Bihar-born Ashutosh had face-offs with radical Sikhs

  • Ravinder Vasudeva and Dilbag Singh, Hindustan Times, Nurmahal (Jalandhar)
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  • Updated: Jan 30, 2014 16:31 IST

Famous as 'Laitaan wala baba' (the guru of divine lights) in the Nurmahal area, Ashutosh Maharaj had a chequered journey, marked by run-ins with radical Sikhs.


Ashutosh, who founded the Divya Jyoti Jagriti Sansthan (DJJS) in 1983, was born in 1946 at Nakhlor village in Darbanga district of Bihar, as per his passport. His original name was Mahesh Kumar Jhaw.

 http://www.hindustantimes.com/Images/Popup/2014/1/housenurmahal_compressed.jpgHaving Brahmgyan (divine knowledge) and Dhyan (meditation) as the basis of his preaching, he came to Punjab in 1983 and lived at Haripur village in Nakodar subdivision with local resident Joginder Singh and NRI Balwant Singh, who helped him settle here.

Later, he purchased a 16-marla house from Shakuntala Devi of Mohalla Chhinbian in Nurmahal and formed the DJJS, which was registered in 1991 with New Delhi as its headquarters. He married Naveda Devi and had two children, who died in their childhood.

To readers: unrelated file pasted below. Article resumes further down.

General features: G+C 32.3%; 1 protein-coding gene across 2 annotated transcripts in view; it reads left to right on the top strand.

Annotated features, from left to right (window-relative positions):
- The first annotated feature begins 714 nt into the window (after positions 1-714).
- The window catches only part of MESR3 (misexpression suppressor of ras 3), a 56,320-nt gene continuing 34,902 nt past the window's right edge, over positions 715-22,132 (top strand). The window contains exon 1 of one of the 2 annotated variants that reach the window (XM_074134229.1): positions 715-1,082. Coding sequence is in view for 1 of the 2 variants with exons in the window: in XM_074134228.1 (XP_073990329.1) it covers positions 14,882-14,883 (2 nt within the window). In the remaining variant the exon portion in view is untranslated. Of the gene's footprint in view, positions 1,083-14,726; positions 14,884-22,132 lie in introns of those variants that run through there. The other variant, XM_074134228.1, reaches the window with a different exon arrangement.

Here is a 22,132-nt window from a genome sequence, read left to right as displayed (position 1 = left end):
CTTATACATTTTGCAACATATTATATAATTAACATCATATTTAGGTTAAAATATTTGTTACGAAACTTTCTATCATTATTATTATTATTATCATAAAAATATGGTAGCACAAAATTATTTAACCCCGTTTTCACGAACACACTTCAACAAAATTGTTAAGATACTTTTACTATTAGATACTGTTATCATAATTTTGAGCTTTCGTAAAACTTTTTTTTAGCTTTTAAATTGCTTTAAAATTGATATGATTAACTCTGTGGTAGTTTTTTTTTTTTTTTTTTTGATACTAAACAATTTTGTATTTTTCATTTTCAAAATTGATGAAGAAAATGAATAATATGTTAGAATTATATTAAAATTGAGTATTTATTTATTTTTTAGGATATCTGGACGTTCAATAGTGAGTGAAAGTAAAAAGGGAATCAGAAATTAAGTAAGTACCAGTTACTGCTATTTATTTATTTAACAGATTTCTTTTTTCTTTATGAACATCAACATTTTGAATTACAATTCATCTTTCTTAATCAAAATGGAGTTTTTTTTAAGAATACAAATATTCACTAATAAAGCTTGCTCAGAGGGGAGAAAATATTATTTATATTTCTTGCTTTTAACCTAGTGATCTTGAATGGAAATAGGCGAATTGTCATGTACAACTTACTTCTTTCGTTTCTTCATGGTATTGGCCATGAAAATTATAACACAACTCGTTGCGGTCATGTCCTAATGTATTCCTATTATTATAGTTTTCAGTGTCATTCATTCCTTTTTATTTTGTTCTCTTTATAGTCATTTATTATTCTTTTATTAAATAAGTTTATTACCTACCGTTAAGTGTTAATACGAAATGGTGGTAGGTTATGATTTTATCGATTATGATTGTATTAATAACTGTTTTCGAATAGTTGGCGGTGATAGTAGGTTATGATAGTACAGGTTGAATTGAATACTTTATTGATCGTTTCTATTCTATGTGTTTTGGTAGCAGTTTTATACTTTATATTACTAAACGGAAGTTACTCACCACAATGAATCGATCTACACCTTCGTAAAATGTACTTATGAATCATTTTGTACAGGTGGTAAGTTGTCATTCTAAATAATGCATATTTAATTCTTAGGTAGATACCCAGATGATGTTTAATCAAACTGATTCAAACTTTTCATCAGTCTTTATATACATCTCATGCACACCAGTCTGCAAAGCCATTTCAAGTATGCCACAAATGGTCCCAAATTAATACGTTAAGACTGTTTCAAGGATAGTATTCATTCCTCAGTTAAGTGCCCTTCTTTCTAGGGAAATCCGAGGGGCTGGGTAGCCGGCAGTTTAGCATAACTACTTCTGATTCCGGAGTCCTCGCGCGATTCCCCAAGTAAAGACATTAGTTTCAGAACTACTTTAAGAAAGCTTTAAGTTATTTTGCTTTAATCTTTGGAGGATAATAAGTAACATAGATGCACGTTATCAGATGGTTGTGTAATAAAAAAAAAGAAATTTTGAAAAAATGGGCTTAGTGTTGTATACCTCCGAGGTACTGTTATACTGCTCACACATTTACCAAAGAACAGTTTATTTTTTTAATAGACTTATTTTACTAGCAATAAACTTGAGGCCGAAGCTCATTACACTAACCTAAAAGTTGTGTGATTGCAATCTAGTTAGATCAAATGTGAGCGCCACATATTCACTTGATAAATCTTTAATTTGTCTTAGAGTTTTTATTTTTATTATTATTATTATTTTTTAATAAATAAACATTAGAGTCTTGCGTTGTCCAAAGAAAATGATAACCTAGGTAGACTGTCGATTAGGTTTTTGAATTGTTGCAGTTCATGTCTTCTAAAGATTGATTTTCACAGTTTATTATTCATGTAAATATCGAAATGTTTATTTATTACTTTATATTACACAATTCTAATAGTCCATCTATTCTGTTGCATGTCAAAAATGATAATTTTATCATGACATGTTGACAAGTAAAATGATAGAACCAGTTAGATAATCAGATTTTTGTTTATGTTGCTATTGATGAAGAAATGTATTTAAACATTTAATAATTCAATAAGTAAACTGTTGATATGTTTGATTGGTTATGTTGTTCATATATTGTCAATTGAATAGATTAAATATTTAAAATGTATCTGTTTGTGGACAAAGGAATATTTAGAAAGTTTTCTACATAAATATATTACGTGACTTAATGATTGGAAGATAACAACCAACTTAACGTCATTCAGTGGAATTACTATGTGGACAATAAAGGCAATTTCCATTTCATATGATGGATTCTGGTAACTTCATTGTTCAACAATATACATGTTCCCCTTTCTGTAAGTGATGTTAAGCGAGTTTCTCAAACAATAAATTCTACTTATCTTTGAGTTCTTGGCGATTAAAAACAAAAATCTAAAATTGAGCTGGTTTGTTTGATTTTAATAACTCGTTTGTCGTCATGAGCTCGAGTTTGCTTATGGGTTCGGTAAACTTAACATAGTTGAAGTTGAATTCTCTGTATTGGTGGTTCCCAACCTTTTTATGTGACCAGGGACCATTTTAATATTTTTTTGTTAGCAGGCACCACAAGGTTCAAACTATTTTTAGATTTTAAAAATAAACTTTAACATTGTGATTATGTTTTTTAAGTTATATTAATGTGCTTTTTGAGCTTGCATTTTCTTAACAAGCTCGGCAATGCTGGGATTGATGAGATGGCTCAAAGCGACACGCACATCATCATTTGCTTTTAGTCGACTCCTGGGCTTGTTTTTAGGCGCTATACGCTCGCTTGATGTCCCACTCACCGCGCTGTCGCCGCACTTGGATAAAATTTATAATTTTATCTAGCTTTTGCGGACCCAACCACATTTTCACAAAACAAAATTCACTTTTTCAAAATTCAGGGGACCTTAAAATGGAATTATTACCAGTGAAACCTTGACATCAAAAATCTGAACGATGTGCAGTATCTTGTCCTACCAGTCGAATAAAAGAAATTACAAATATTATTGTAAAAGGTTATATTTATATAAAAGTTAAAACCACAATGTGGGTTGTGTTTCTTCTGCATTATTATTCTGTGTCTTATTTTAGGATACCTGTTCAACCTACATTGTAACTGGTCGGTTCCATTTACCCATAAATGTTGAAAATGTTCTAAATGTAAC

Having followers from all religions and classes, the dera owns more than 40 acres in Nurmahal and has 36 centres in Punjab. The DJJS also has a big following in Haryana, Rajasthan, Maharashtra and Delhi. Unlike many other deras in Punjab, Ashutosh's major followers have been people from the educated class, besides the youth.

Due to his tirade against Sikh extremist groups, Ashutosh was provided Z+ security by the union home ministry (his dera in Nurmahal is getting security from the Punjab Police). A godman whose preaching was based on the Vedas drew the ire of radical Sikhs for donning the turban. His first face-off with Sikhs took place in 1998 at Khadoor Sahib, where he was not allowed to deliver a religious discourse. The SGPC has on several occasions exhorted Sikhs to boycott him.

In December 2009, a clash occurred between Ashutosh's followers and Sikh groups in Ludhiana, where one person was killed during police firing.http://www.hindustantimes.com/Images/Popup/2014/1/beliver_compressed.jpg

 

Because of the increasing clout of the DJJS in Punjab, the sect has been pursued by leaders from various political parties. Former chief minister Amarinder Singh, former prime minister late IK Gujral, former union defence minister George Fernandes and senior Akali leaders such as Sukhdev Singh Dhindsa are said to have visited Ashutosh's Nurmahal dera.

Chief minister Parkash Singh Badal's wife, late Surinder Kaur, had courted controversy over her visit to the dera. In the Badals' home district, Muktsar, the dera has a big following in Lambi (CM's constituency) and Malout.

At present, the DJJS have seven centres in the US, besides presence in Australia, Canada, Italy, Switzerland and other countries.

 

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